International Overdose Awareness Day, 31st August
International Overdose Awareness Day on August 31st focuses on reducing the number of deaths caused by overdose and erasing the stigma associated with it.
Besides death, drug overdoses also cause permanent injuries. Both of these scenarios devastate family members and friends of those who have suffered an overdose. This observance seeks to help people cope with the pain and grief overdoses cause. Another important message on this day is to discuss how overdoses are entirely preventable.
The numbers of overdose-related deaths continue to climb. In 2017, more than 70,000 Americans died from a drug overdose. This number is more than the total number of Americans who died in the Vietnam War. These drugs included both illegal drugs and prescription opioids.
According to statistics, 27% of the world’s drug overdose deaths happen in the U.S. At one time, the U.S. led the world in drug overdose deaths. In 2019, Scotland surpassed the U.S. with the most overdoses resulting in death. Overall, the number of U.S. deaths due to overdose continues to rise. On a worldwide scale, about 450,000 people die from a drug overdose. Effective treatments for opioid dependence are available. However, less than 10% of people who need the treatment are getting it.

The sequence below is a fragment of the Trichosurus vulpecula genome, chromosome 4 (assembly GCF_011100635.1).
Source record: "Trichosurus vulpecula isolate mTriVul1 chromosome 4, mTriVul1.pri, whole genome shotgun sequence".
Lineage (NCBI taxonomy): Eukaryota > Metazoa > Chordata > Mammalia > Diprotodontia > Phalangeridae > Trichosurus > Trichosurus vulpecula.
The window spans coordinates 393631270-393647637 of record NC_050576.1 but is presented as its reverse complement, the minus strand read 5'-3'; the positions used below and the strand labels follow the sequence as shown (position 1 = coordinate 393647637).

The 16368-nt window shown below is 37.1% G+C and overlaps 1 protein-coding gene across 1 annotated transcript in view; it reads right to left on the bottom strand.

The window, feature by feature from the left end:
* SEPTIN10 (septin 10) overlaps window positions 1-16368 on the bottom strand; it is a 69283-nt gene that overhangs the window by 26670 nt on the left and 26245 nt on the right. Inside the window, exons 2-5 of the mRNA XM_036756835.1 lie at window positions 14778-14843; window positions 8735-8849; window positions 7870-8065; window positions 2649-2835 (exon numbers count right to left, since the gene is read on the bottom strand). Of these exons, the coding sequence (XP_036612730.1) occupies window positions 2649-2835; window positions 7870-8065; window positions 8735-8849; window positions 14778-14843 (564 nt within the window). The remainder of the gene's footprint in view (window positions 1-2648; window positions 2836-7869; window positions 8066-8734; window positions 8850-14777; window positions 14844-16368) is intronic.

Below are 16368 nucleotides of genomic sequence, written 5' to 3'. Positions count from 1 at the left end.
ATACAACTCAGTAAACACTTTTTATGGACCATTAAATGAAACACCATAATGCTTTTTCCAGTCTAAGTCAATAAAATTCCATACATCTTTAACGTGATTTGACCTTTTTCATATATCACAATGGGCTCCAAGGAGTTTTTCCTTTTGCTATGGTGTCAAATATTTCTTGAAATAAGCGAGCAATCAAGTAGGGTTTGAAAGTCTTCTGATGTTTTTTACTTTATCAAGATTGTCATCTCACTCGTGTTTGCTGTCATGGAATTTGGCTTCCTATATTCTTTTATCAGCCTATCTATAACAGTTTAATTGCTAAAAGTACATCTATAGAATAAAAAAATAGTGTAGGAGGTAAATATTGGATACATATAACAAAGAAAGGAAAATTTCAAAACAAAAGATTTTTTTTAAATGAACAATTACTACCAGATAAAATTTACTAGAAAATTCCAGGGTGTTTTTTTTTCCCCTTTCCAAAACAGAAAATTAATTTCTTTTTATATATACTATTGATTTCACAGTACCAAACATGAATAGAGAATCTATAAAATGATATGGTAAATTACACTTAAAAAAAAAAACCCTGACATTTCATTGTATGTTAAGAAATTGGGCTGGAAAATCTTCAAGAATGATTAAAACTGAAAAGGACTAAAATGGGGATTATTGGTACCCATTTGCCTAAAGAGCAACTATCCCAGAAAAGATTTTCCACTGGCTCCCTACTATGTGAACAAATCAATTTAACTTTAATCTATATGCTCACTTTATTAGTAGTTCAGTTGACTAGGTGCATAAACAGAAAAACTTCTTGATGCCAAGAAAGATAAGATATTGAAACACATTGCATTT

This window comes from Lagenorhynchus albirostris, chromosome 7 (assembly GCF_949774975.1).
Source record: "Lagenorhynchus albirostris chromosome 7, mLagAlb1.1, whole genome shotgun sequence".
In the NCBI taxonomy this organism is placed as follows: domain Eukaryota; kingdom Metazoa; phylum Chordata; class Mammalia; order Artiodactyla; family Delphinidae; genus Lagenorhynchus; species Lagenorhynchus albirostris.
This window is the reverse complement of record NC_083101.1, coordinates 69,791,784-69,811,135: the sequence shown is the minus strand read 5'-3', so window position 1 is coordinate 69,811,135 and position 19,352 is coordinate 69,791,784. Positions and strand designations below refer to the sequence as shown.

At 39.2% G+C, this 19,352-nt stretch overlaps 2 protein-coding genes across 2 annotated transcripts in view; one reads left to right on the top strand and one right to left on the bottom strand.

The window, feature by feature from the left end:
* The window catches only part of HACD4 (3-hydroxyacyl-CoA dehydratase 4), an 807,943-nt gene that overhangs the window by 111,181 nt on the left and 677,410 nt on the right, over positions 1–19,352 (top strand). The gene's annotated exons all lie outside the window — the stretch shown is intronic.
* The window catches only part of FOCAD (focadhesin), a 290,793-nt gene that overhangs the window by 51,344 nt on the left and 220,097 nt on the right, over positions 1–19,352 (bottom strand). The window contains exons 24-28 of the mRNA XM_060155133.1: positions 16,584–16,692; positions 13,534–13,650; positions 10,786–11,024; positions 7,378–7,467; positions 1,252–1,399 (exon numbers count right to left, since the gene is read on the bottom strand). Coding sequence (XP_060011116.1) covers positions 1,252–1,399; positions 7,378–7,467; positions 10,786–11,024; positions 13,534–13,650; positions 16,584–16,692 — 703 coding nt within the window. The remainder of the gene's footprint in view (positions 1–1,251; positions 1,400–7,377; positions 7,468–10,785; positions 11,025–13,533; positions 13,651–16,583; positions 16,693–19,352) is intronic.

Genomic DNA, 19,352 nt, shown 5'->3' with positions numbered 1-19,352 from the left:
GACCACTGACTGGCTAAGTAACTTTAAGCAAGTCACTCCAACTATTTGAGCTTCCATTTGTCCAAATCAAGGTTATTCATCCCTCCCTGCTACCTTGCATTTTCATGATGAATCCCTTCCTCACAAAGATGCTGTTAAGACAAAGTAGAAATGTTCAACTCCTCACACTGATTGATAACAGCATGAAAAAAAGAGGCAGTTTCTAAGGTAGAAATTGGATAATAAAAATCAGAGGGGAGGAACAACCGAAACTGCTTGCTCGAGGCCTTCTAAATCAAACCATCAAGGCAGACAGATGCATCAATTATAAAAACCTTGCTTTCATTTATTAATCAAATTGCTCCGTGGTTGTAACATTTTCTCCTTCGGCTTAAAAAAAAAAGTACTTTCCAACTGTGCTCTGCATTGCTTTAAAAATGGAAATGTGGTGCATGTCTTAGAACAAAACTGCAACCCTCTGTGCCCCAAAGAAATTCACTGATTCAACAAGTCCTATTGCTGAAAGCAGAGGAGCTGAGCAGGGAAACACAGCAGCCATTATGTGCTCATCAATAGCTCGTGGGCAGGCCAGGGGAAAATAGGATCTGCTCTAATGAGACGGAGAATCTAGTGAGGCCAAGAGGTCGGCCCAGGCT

Another goal of the day includes education. By empowering the public with knowledge to prevent overdose, they may be able to save a life. First, they must know the symptoms of an overdose, and then they must act. The symptoms include:
Unstable vital signs
Skin that is either cool and sweaty or hot and dry
When any of these symptoms are present, seek medical attention immediately.
HOW TO OBSERVE #OverdoseAwarenessDay
Community health groups, medical professionals, and policy-makers organize a variety of events on International Overdose Awareness Day. These events include outreach drives, conferences, and workshops. These events are held to educate the public about the growing problem of overdose. During many of these events, information on how to identify drug dependency and overdose is given.
If you would like to take part, you are encouraged to wear a silver badge or purple wristband. You could also attend an International Overdose Awareness Day in your community. Donate to an organization that works to educate the public on drug overdose awareness and education. One such organization in the United States is the Drug Policy Alliance.
You can also use #InternationalOverdoseAwarenessDay to share on social media.
In 2001, Sally J. Finn and Peter Streker established International Overdose Awareness Day. At the time, they commemorated those who lost their lives to an overdose and support those whose lives have been affected by drug abuse. The Penington Institute in Australia took over the organization of the day in 2012. Events are held in countries around the world and in most states in the U.S.
With Agency Report